In the meantime I think we're starting to see a world that beckons exploration.

Edit: Just for fun, here's another map:

Here's a map that's a little wider:

And what's an endeavor like this without an island map?

Sunday, October 16, 2016

Why Games?

I was talking with Student in Blue in the comments section to "Music for Non-Musicians" and promised an article dealing with "Why Video Game Music?" We basically know why you may want music for a game. It glues scenes together. It provides emotional context. It ties the game to cultural signifiers. And so on - so I'm coming at it from the other angle. Why would you want a game for your music?

I hope that sharing this perspective will provide insight to someone who is working with a composer. I don't want this post to be too long - just enough to be a conversation starter.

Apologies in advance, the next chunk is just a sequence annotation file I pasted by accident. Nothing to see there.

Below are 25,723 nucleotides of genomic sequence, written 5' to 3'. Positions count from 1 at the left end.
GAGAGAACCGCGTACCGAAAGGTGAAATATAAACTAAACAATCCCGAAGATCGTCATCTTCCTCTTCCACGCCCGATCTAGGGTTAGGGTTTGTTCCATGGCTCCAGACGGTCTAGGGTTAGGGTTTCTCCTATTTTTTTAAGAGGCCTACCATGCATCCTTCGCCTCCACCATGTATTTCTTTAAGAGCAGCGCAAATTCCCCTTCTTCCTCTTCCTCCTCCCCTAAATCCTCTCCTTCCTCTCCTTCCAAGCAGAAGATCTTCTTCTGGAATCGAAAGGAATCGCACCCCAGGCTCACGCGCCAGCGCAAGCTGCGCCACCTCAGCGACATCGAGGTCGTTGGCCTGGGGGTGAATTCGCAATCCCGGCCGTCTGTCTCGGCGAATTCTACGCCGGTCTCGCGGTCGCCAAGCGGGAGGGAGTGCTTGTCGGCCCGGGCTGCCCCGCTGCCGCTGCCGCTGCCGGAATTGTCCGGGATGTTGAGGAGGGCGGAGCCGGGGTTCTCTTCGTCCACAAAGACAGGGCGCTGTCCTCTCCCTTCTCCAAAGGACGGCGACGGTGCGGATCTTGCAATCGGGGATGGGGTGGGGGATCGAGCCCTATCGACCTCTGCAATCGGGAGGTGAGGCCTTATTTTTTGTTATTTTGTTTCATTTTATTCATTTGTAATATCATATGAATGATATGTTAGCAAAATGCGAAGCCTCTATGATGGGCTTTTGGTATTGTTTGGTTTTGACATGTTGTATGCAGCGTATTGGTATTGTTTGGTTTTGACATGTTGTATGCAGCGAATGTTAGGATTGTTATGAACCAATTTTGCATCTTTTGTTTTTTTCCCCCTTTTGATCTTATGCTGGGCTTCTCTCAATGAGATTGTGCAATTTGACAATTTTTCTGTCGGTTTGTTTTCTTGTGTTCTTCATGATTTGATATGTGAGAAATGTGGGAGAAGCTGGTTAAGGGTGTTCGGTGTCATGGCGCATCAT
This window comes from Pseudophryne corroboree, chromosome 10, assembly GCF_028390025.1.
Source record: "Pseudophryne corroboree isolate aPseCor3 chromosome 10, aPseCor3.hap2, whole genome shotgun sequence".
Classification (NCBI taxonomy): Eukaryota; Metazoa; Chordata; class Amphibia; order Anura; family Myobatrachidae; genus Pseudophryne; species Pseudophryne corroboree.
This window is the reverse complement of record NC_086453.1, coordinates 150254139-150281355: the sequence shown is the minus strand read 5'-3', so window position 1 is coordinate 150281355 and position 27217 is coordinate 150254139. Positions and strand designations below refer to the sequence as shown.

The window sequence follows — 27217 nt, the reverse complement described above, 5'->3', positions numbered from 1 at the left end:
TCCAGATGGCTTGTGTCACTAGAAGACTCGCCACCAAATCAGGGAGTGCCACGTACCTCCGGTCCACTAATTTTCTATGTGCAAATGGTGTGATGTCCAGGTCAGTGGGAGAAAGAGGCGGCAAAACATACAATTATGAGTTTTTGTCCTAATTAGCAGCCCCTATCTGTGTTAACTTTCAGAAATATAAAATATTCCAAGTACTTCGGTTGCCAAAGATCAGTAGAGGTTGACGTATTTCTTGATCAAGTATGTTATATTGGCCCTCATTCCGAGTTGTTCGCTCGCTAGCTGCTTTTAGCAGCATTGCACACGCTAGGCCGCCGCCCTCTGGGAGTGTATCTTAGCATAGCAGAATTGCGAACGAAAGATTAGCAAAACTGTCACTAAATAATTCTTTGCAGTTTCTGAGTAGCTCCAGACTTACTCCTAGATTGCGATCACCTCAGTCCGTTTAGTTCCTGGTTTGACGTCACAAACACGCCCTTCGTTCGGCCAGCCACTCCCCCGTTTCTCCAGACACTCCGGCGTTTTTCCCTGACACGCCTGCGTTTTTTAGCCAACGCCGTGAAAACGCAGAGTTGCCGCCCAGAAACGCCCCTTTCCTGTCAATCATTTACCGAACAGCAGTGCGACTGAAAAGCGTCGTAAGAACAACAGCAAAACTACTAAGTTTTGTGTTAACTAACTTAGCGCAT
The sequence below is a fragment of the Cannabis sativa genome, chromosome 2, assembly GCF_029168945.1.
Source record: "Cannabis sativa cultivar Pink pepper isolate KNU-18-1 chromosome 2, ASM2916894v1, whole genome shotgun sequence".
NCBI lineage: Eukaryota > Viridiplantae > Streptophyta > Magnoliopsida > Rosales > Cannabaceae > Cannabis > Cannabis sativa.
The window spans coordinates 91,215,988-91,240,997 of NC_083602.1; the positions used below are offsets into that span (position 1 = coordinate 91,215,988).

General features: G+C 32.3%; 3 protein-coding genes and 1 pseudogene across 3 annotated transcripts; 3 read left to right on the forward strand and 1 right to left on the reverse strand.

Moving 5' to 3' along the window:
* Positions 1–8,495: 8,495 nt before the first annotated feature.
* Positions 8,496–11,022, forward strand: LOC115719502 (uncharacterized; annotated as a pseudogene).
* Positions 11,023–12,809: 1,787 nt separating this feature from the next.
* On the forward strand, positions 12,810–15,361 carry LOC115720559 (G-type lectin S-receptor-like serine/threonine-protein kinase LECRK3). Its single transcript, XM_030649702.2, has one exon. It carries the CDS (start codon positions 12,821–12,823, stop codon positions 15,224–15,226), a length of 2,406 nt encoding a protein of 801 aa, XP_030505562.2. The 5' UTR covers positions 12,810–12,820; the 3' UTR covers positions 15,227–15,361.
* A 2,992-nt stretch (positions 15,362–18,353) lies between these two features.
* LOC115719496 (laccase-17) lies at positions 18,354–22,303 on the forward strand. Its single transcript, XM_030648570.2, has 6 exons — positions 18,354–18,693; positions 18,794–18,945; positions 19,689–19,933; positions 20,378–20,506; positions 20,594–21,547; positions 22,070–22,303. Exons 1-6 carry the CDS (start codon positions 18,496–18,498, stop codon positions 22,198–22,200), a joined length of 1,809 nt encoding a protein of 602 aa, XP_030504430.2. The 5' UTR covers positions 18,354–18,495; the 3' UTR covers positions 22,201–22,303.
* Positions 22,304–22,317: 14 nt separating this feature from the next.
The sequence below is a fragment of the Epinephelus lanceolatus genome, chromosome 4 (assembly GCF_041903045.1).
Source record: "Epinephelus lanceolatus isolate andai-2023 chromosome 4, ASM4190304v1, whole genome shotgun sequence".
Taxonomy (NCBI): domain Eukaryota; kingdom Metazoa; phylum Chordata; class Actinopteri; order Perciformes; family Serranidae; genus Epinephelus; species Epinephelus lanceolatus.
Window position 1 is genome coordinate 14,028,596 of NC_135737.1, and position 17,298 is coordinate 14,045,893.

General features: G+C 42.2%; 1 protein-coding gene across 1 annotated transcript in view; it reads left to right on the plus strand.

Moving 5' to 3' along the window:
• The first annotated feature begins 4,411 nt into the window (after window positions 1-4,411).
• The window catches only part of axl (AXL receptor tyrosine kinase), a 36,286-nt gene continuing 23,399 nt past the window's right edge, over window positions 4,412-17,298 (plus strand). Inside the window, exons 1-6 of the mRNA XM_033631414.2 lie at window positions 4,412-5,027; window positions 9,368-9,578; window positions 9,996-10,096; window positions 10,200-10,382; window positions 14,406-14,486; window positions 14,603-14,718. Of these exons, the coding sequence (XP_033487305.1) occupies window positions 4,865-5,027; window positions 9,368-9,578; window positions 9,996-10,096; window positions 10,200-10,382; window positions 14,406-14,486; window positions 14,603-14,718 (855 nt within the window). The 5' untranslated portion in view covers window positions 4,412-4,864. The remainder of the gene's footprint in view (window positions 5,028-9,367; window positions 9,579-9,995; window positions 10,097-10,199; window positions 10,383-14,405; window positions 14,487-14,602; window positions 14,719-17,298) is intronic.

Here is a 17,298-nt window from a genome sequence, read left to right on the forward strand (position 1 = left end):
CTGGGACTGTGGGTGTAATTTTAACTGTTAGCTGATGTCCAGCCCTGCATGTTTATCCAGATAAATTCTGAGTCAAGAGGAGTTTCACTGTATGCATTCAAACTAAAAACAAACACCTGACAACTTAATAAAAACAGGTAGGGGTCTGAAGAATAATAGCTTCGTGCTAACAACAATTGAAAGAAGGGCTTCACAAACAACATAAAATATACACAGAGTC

1. Music is broadly split into commercial and academic branches. Video games allow a composer to get away from some of the worst aspects of academic careerism.                                                         
  2. Video games are a little bit like folk art for our generation. Not many Millennials will be familiar with their own ethnic music, but video games from their childhoods do constitute a kind of a shared culture.                                                                                                                              
  3. Game music can be a bit weird and still be appropriate. Games, like film, make audiences more receptive to that weirdness.